Sangli district has been grounds for pioneering agriculture and irrigation works in western Maharashtra. From the cooperative movement to drip irrigation, innovation has been a sign of the cultivation in the region. The drone spraying technology introduced by Prateek Patil and adopted by the Rajarambapu Sugar Factory in Sangli in 2020-2021 has not only reduced the time and efforts of the farmers but also increased profitability.
To launch this initiative, Prateek conducted 22 ‘Shetkari Parisamvads’ where he met over 4,900 farmers to incept the idea and talk about the benefits of this technology. According to him, “acceptance of new methods is often the most difficult step in the Indian agricultural landscape, and to get their willingness to try new schemes is one of the challenging parts.”
Prateek has been involved with agro-innovation and has conducted several initiatives to aid and propagate drip irrigation. These meetings across Sangli propelled the conversation and attracted many farmers to come and test out the drone technology.
Saving time, money and water
Conventionally the farmer sprays his crops physically. Even with hired manual labour, this is a costly and time-consuming affair. In the manual spraying method, for one-acre sugarcane, a farmer would spend around ₹1000 on spraying labour charges along with 200 litres of water and a higher quantity of chemicals.
To address these problems, coupled with the lack of labourers during Covid-19, Prateek decided to introduce this technique. He took it upon himself to test the technology and set up a partnership with a regional manufacturing company. The drones are given out on rent at very affordable rates saving almost 40 per cent of total costs. It utilises only 10 litres of water, saving almost 150 litres. Additionally, now it takes only 5-10 minutes to spray fertilisers and pesticides on one acre of sugarcane as opposed to 4-5 hours earlier. Crops at any height can be effectively reached and four nozzles guarantee a comprehensive and equal distribution of fertilisers and pesticides.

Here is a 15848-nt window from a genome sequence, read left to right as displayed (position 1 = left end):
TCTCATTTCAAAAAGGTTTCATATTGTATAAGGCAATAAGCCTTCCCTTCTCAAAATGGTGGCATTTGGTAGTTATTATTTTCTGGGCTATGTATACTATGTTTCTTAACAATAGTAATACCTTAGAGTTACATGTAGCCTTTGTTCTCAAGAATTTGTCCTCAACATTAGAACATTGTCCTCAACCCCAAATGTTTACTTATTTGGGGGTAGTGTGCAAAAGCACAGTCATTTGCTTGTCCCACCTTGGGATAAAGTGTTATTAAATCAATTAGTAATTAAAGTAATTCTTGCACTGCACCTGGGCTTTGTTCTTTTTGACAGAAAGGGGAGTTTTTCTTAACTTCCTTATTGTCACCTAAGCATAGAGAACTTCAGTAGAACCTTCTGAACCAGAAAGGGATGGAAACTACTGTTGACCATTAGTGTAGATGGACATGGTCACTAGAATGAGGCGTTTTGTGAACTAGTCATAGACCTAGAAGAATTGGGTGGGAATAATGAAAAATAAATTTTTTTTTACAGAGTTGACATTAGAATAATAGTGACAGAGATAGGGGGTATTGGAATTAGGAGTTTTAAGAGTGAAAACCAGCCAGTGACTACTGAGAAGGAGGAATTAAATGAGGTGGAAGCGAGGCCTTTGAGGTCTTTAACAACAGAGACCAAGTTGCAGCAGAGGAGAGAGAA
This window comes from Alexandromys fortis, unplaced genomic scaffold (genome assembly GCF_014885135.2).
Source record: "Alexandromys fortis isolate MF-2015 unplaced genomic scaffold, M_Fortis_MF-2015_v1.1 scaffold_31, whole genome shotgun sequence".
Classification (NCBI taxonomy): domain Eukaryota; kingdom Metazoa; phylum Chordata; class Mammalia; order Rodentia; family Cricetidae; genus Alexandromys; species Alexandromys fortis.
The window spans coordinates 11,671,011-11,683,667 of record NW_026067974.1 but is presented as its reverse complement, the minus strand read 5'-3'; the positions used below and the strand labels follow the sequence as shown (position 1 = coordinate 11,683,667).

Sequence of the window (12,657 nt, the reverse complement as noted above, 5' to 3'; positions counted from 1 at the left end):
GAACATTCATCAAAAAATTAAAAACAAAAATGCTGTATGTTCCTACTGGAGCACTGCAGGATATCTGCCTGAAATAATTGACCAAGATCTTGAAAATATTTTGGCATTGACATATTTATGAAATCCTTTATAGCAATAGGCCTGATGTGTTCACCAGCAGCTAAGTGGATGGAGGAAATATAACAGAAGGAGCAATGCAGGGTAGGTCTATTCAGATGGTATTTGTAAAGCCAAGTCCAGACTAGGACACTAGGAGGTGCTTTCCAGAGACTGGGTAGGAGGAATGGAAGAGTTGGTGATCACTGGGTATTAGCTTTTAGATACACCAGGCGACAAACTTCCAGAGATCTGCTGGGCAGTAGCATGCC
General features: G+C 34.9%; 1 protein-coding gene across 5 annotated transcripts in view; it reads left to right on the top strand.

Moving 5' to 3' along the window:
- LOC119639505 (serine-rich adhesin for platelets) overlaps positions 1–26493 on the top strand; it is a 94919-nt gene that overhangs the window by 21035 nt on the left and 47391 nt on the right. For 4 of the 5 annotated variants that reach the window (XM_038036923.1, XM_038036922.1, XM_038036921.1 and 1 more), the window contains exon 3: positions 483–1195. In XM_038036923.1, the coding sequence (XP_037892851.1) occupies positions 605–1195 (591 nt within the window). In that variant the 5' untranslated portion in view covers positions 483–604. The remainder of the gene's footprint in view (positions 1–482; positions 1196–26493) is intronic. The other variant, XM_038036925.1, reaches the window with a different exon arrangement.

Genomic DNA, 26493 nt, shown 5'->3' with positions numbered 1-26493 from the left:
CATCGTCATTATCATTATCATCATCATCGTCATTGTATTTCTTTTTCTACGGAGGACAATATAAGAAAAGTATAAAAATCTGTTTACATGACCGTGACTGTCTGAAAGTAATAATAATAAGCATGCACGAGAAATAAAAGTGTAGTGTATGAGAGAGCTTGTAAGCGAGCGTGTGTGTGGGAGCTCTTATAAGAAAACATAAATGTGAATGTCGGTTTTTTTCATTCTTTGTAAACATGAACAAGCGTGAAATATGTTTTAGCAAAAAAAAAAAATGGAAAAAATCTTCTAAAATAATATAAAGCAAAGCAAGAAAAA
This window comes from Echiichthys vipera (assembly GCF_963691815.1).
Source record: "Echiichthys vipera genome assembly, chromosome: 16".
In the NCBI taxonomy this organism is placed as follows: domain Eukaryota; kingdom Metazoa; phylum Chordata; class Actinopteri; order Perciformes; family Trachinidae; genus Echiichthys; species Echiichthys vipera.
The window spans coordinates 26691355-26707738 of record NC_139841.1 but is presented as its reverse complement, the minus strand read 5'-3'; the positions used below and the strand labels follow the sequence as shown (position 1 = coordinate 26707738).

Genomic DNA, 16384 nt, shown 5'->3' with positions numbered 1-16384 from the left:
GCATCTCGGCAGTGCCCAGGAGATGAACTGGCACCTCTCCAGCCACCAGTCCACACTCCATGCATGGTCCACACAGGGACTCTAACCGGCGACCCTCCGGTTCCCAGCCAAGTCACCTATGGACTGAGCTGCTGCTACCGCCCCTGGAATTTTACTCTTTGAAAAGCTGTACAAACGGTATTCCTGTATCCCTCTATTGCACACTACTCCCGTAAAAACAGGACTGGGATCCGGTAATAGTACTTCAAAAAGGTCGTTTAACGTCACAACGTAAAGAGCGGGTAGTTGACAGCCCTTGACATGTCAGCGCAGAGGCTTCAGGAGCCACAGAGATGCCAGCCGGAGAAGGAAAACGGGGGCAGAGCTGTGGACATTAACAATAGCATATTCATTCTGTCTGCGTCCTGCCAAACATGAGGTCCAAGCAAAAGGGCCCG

It is flexible across climate conditions and allows for uniform spraying of the entire field. A reduction of 25-50 per cent in the quantity of fertilisers and pesticides used has been observed after adapting drone spraying and the quality of yield of crops has been found to increase by 20-30 per cent, which in turn has translated to more income.
The use of this drone technology also has an additional advantage of generating employment for the local youth in sectors of manufacturing and operations. The Sugar Factory has partnered with a company called Chatak Innovations for assembling and operating drones. Labour force hiring for the drone operation facility like drone pilots and co-pilots, cars and drivers for the drone’s transport and the supervision team is facilitated under the leadership of Prateek Patil. Employment numbers for assembling and operating is expected to increase as more farmers adopt drone technology.
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Speaking on the development, Vikas Deshmukh, Director, Vasantdada Sugar Institute, “Currently, the Factory uses a 10-litre Octocopter drone. After conducting an initial pilot, this technology is being introduced on a greater scale to farmers of the region. To date, more than 3,200 acres of area has been covered by drone spraying benefiting more than 2000 farmers of the region. Each drone is currently covering 9 to 12 acres in a day and this is a first of its kind exercise conducted by a sugar factory in Maharashtra.”
This initiative opens a great path for precision agriculture in Maharashtra, providing new ways for farmers to manage crops, ensure the efficiency of inputs such as water, fertilisers and maximise productivity, quality, and yield. As a part of Prateek Patil’s vision, there are plans for the Sugar Factory to further utilise drones for crop scouting. This method gives a 97 per cent accurate estimate of the Sugarcane crop’s yield. There are also plans to utilise drones to estimate pests and diseases in crops, conduct nutrient analysis of the soil by analysing pictures of the crop, NDVI, monitor irrigation and also estimate the total area covered under sugarcane in the region.
(Note: The story is based on the press release. All the claims and information are based on the press release.)